Also, an UpToDate review on “Management and outcome of heterotaxy (isomerism of the atrial appendages)” (Lowental et al, 2014) states that “Single ventricle physiology is predominant in RAI [right atrial isomerism], as patients usually have a hypoplastic left ventricle.  These patients also typically have asplenia, as the spleen is a left-side abdominal organ.  In general, patients with RAI most often present during the neonatal period with cyanosis due to right-to-left shunting as a result of pulmonary outflow obstruction and septal defects between the atria and ventricles.  In severely affected neonates, survival is dependent on maintaining a patent ductus arteriosus.  In other cases, respiratory distress may develop because of pulmonary congestion due to pulmonary venous obstruction …. Single ventricle palliation -- Similar to other univentricular conditions, palliative management beginning in the neonate generally consists of a series of staged procedures, which vary with the underlying lesions …. Initial neonatal shunting -- Follow-up visits are frequent for neonates who undergo palliative shunting to secure either pulmonary blood flow or systemic blood flow.  At each visit, the clinical status is evaluated with a focus on the adequacy of oxygen saturation and somatic growth.  As many of these single ventricle patients have ventricular overload and abnormal atrioventricular valves, surveillance echocardiograms are performed on a monthly basis to monitor for the development of atrioventricular insufficiency”.  Moreover, this review does not mention the use of home pulse oximetry as a management tool.

In a Cochrane review, Welsh et al (2015) examined if pulse oximeters used as part of a personalized asthma action plan for people with asthma are safer and more effective than a personalized asthma action plan alone.  These investigators searched the Cochrane Airways Group Specialised Register (CAGR), which includes reports identified through systematic searches of bibliographic databases including the Cochrane Central Register of Controlled Trials (CENTRAL), MEDLINE, EMBASE, the Cumulative Index to Nursing and Allied Health Literature (CINAHL), the Allied and Complementary Medicine Database (AMED) and PsycINFO, and by hand-searching.  They also searched ClinicalTrials.gov and the World Health Organization (WHO) trials portal.  These researchers planned to include randomized controlled trials (RCTs).  Participants would have included adults, children or both with a diagnosis of asthma.  They planned to include trials in which investigators compared participants who used pulse oximeters to monitor oxygen levels at home during an asthma exacerbation as part of a personalized asthma action plan (PAAP) versus those who used a PAAP without a pulse oximeter.  They planned to include studies involving people receiving any treatment regimen provided that no medicine was included as part of the randomization schedule.  The authors planned to use standard methods as recommended by The Cochrane Collaboration.  They found no studies and no evidence to support or refute the use of home pulse oximetry in self-management of asthma; thus, they could not make any recommendations about use of a pulse oximeter as part of a PAAP.  The authors concluded that they found no reliable data to support or refute patient use of pulse oximeters to monitor oxygen saturation levels when experiencing an asthma attack.  They stated that individuals should not use a pulse oximeter without seeking advice from a qualified healthcare professional.  They identified no compelling rationale for home monitoring of oxygen levels in isolation for most people with asthma.  Some people have a reduced perception of the severity of their own breathlessness when exposed to hypoxia.  If trials on self-monitoring of oxygen levels in the blood by pulse oximeter at home by people with asthma are conducted, the pulse oximeter must be given as part of a personalized asthma action plan.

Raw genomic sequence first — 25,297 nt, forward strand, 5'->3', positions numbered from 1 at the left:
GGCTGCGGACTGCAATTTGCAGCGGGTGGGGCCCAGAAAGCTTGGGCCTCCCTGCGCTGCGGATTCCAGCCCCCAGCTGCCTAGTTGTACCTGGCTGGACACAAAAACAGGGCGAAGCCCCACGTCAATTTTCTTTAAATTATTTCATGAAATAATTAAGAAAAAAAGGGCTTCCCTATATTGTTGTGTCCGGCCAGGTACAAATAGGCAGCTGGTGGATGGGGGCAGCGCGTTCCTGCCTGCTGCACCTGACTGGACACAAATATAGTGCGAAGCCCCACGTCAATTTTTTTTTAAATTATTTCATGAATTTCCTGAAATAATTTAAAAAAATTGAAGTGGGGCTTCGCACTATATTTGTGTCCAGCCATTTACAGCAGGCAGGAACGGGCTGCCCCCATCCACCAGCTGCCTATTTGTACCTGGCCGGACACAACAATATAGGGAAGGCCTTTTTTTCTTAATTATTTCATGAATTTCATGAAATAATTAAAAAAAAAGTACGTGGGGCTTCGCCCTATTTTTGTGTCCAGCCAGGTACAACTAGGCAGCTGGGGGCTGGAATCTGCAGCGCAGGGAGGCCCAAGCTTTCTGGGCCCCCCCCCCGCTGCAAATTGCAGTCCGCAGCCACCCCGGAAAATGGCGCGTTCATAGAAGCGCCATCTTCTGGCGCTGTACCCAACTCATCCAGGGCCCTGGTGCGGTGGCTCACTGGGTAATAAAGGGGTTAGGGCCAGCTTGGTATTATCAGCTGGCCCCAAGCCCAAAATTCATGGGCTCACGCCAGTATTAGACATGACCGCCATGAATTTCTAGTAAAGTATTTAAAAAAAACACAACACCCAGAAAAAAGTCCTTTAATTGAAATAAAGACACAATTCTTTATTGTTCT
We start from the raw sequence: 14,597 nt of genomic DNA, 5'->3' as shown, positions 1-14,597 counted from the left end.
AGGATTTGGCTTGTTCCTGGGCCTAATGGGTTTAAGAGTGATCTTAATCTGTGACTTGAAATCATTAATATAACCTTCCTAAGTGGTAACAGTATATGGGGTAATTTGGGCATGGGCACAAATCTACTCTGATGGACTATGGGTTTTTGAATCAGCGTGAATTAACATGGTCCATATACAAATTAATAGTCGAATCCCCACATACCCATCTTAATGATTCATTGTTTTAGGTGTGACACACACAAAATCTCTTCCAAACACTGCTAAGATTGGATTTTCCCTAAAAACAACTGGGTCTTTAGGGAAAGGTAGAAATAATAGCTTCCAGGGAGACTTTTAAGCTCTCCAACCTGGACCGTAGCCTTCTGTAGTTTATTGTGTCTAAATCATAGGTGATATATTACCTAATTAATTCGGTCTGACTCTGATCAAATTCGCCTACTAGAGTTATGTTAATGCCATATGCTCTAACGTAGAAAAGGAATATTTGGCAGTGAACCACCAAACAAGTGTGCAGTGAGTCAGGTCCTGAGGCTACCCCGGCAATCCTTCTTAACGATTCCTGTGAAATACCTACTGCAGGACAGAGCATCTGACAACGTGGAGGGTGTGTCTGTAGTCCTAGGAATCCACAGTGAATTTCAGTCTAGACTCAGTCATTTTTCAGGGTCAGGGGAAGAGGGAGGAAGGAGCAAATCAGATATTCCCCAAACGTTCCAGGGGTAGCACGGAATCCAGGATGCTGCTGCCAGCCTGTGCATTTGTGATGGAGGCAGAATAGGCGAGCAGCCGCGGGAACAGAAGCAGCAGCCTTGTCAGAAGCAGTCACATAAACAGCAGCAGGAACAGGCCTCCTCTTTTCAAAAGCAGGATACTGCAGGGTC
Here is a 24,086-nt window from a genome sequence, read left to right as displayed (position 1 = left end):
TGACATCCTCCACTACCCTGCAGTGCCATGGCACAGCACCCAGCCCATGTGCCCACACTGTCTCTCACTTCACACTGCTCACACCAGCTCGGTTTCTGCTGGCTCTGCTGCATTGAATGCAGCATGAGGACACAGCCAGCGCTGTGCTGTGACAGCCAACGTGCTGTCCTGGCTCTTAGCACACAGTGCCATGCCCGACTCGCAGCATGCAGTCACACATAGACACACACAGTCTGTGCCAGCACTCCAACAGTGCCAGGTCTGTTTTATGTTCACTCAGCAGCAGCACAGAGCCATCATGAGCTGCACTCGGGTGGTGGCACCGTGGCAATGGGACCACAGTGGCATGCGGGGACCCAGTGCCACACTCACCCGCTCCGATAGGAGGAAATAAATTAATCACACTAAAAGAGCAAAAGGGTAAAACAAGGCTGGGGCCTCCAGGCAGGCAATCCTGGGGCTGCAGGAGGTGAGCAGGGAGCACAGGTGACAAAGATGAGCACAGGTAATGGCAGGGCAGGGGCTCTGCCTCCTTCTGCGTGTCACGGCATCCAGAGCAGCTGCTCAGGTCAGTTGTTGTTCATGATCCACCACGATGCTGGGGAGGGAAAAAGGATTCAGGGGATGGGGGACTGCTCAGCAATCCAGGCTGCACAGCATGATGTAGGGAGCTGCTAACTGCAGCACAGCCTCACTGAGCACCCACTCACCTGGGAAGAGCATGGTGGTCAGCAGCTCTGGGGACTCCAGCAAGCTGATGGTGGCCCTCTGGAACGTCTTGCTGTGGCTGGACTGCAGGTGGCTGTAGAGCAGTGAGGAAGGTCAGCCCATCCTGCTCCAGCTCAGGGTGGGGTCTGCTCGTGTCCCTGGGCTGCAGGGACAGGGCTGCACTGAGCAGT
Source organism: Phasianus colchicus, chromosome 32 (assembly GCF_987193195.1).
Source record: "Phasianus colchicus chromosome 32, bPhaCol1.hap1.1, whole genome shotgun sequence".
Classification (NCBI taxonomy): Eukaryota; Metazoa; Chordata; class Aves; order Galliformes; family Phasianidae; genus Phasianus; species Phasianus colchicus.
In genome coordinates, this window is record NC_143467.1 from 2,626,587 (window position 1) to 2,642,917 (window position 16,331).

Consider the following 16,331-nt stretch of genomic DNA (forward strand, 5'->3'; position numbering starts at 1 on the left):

Predicting the Need of Adenotonsillectomy in Children